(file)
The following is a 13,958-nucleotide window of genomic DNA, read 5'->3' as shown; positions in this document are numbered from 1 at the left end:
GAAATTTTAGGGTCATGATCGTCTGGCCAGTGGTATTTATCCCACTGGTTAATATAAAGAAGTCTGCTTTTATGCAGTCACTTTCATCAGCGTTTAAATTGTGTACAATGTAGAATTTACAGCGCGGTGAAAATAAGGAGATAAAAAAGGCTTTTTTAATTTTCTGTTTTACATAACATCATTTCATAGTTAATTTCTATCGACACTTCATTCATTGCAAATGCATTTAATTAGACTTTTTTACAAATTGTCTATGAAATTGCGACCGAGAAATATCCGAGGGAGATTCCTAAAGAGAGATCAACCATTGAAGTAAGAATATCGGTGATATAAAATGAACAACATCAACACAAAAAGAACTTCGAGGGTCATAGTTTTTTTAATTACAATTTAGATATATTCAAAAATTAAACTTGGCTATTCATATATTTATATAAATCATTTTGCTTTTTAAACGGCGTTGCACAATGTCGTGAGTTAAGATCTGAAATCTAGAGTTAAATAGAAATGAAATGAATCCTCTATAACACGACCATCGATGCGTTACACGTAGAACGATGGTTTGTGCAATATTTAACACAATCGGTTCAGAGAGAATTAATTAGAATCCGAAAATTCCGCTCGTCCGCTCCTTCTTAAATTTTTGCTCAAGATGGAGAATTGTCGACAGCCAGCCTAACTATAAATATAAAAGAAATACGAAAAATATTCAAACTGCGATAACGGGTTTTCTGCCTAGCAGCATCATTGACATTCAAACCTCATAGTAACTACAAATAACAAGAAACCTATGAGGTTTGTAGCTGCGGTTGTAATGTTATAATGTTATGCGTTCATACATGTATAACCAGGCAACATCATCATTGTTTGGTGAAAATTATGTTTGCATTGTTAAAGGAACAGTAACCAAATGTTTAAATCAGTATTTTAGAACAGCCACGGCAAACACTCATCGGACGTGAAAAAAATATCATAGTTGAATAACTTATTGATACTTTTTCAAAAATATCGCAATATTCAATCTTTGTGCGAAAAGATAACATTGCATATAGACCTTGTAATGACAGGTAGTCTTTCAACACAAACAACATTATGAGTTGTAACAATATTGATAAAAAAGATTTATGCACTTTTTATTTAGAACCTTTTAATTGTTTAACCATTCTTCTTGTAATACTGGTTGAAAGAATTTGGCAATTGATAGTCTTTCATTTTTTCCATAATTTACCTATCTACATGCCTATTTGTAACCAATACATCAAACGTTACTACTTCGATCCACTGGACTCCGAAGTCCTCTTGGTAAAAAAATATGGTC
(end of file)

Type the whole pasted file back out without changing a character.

The following is a 13,958-nucleotide window of genomic DNA, read 5'->3' as shown; positions in this document are numbered from 1 at the left end:
GAAATTTTAGGGTCATGATCGTCTGGCCAGTGGTATTTATCCCACTGGTTAATATAAAGAAGTCTGCTTTTATGCAGTCACTTTCATCAGCGTTTAAATTGTGTACAATGTAGAATTTACAGCGCGGTGAAAATAAGGAGATAAAAAAGGCTTTTTTAATTTTCTGTTTTACATAACATCATTTCATAGTTAATTTCTATCGACACTTCATTCATTGCAAATGCATTTAATTAGACTTTTTTACAAATTGTCTATGAAATTGCGACCGAGAAATATCCGAGGGAGATTCCTAAAGAGAGATCAACCATTGAAGTAAGAATATCGGTGATATAAAATGAACAACATCAACACAAAAAGAACTTCGAGGGTCATAGTTTTTTTAATTACAATTTAGATATATTCAAAAATTAAACTTGGCTATTCATATATTTATATAAATCATTTTGCTTTTTAAACGGCGTTGCACAATGTCGTGAGTTAAGATCTGAAATCTAGAGTTAAATAGAAATGAAATGAATCCTCTATAACACGACCATCGATGCGTTACACGTAGAACGATGGTTTGTGCAATATTTAACACAATCGGTTCAGAGAGAATTAATTAGAATCCGAAAATTCCGCTCGTCCGCTCCTTCTTAAATTTTTGCTCAAGATGGAGAATTGTCGACAGCCAGCCTAACTATAAATATAAAAGAAATACGAAAAATATTCAAACTGCGATAACGGGTTTTCTGCCTAGCAGCATCATTGACATTCAAACCTCATAGTAACTACAAATAACAAGAAACCTATGAGGTTTGTAGCTGCGGTTGTAATGTTATAATGTTATGCGTTCATACATGTATAACCAGGCAACATCATCATTGTTTGGTGAAAATTATGTTTGCATTGTTAAAGGAACAGTAACCAAATGTTTAAATCAGTATTTTAGAACAGCCACGGCAAACACTCATCGGACGTGAAAAAAATATCATAGTTGAATAACTTATTGATACTTTTTCAAAAATATCGCAATATTCAATCTTTGTGCGAAAAGATAACATTGCATATAGACCTTGTAATGACAGGTAGTCTTTCAACACAAACAACATTATGAGTTGTAACAATATTGATAAAAAAGATTTATGCACTTTTTATTTAGAACCTTTTAATTGTTTAACCATTCTTCTTGTAATACTGGTTGAAAGAATTTGGCAATTGATAGTCTTTCATTTTTTCCATAATTTACCTATCTACATGCCTATTTGTAACCAATACATCAAACGTTACTACTTCGATCCACTGGACTCCGAAGTCCTCTTGGTAAAAAAATATGGTC